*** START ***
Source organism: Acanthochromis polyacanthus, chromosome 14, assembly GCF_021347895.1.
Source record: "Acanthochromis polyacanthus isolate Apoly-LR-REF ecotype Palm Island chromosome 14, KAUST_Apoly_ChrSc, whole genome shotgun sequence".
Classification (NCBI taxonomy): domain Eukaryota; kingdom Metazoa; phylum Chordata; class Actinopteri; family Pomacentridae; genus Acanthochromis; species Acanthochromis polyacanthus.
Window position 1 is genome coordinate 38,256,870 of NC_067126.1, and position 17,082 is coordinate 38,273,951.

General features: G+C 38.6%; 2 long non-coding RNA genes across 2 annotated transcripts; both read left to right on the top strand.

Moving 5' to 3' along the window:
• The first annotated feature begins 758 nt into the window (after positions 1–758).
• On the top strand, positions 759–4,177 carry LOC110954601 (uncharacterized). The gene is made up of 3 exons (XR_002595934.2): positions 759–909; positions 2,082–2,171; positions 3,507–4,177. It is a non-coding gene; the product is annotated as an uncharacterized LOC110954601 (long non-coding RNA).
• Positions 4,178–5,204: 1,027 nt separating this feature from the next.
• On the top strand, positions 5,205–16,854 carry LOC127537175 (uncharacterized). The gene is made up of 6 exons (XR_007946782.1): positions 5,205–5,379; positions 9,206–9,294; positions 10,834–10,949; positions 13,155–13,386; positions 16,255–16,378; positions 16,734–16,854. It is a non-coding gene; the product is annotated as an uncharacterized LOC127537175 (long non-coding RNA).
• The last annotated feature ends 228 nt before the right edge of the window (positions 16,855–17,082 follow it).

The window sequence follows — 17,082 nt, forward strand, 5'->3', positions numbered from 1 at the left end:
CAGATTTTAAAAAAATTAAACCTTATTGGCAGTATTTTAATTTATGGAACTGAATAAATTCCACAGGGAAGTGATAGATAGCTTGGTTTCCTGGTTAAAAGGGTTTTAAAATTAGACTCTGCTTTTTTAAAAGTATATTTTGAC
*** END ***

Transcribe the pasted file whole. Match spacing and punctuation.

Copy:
Source organism: Acanthochromis polyacanthus, chromosome 14, assembly GCF_021347895.1.
Source record: "Acanthochromis polyacanthus isolate Apoly-LR-REF ecotype Palm Island chromosome 14, KAUST_Apoly_ChrSc, whole genome shotgun sequence".
Classification (NCBI taxonomy): domain Eukaryota; kingdom Metazoa; phylum Chordata; class Actinopteri; family Pomacentridae; genus Acanthochromis; species Acanthochromis polyacanthus.
Window position 1 is genome coordinate 38,256,870 of NC_067126.1, and position 17,082 is coordinate 38,273,951.

General features: G+C 38.6%; 2 long non-coding RNA genes across 2 annotated transcripts; both read left to right on the top strand.

Moving 5' to 3' along the window:
• The first annotated feature begins 758 nt into the window (after positions 1–758).
• On the top strand, positions 759–4,177 carry LOC110954601 (uncharacterized). The gene is made up of 3 exons (XR_002595934.2): positions 759–909; positions 2,082–2,171; positions 3,507–4,177. It is a non-coding gene; the product is annotated as an uncharacterized LOC110954601 (long non-coding RNA).
• Positions 4,178–5,204: 1,027 nt separating this feature from the next.
• On the top strand, positions 5,205–16,854 carry LOC127537175 (uncharacterized). The gene is made up of 6 exons (XR_007946782.1): positions 5,205–5,379; positions 9,206–9,294; positions 10,834–10,949; positions 13,155–13,386; positions 16,255–16,378; positions 16,734–16,854. It is a non-coding gene; the product is annotated as an uncharacterized LOC127537175 (long non-coding RNA).
• The last annotated feature ends 228 nt before the right edge of the window (positions 16,855–17,082 follow it).

The window sequence follows — 17,082 nt, forward strand, 5'->3', positions numbered from 1 at the left end:
CAGATTTTAAAAAAATTAAACCTTATTGGCAGTATTTTAATTTATGGAACTGAATAAATTCCACAGGGAAGTGATAGATAGCTTGGTTTCCTGGTTAAAAGGGTTTTAAAATTAGACTCTGCTTTTTTAAAAGTATATTTTGAC